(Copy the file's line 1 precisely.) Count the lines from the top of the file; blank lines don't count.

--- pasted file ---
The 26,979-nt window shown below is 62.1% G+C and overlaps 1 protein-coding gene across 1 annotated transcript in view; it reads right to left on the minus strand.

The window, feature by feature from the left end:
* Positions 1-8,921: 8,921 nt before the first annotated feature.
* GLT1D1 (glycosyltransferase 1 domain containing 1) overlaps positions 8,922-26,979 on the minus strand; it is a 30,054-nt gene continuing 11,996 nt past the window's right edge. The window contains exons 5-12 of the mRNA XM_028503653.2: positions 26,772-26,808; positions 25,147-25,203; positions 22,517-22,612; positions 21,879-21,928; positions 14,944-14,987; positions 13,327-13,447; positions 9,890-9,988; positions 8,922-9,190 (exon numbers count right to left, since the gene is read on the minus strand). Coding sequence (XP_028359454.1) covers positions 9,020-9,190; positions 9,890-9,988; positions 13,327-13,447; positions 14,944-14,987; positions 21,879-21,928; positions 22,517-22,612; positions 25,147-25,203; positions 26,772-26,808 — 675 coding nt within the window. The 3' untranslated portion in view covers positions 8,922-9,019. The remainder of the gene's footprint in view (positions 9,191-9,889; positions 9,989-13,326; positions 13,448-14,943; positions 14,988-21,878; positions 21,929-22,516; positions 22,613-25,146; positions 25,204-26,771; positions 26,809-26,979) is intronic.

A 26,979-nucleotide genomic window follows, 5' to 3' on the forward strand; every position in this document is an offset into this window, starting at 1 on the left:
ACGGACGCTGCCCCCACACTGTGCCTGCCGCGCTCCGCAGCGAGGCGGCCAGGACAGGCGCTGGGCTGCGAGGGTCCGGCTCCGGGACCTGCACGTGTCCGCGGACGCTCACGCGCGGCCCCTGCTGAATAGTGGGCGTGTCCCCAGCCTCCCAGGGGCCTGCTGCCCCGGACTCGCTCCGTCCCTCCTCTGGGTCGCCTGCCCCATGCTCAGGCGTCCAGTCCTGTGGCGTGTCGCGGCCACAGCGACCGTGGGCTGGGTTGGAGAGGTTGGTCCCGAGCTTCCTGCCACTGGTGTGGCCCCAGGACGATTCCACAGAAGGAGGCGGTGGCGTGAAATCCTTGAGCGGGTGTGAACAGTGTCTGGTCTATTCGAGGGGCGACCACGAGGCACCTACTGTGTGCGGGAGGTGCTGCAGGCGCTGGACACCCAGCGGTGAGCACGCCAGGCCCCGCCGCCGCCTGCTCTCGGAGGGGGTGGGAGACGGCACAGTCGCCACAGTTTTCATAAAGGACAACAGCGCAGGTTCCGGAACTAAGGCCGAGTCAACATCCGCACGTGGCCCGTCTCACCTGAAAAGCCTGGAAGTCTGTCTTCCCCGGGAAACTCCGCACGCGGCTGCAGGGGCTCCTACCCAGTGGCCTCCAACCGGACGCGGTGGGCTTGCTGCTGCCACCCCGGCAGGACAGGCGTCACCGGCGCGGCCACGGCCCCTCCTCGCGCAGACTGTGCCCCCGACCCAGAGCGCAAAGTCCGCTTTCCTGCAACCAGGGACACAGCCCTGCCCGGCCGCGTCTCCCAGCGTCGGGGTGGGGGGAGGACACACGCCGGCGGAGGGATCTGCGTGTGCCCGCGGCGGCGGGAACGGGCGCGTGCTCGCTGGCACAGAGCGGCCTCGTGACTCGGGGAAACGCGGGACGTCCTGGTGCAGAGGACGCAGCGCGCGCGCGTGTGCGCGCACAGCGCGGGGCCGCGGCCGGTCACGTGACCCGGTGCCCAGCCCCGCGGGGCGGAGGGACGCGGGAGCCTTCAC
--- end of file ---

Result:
The 26,979-nt window shown below is 62.1% G+C and overlaps 1 protein-coding gene across 1 annotated transcript in view; it reads right to left on the minus strand.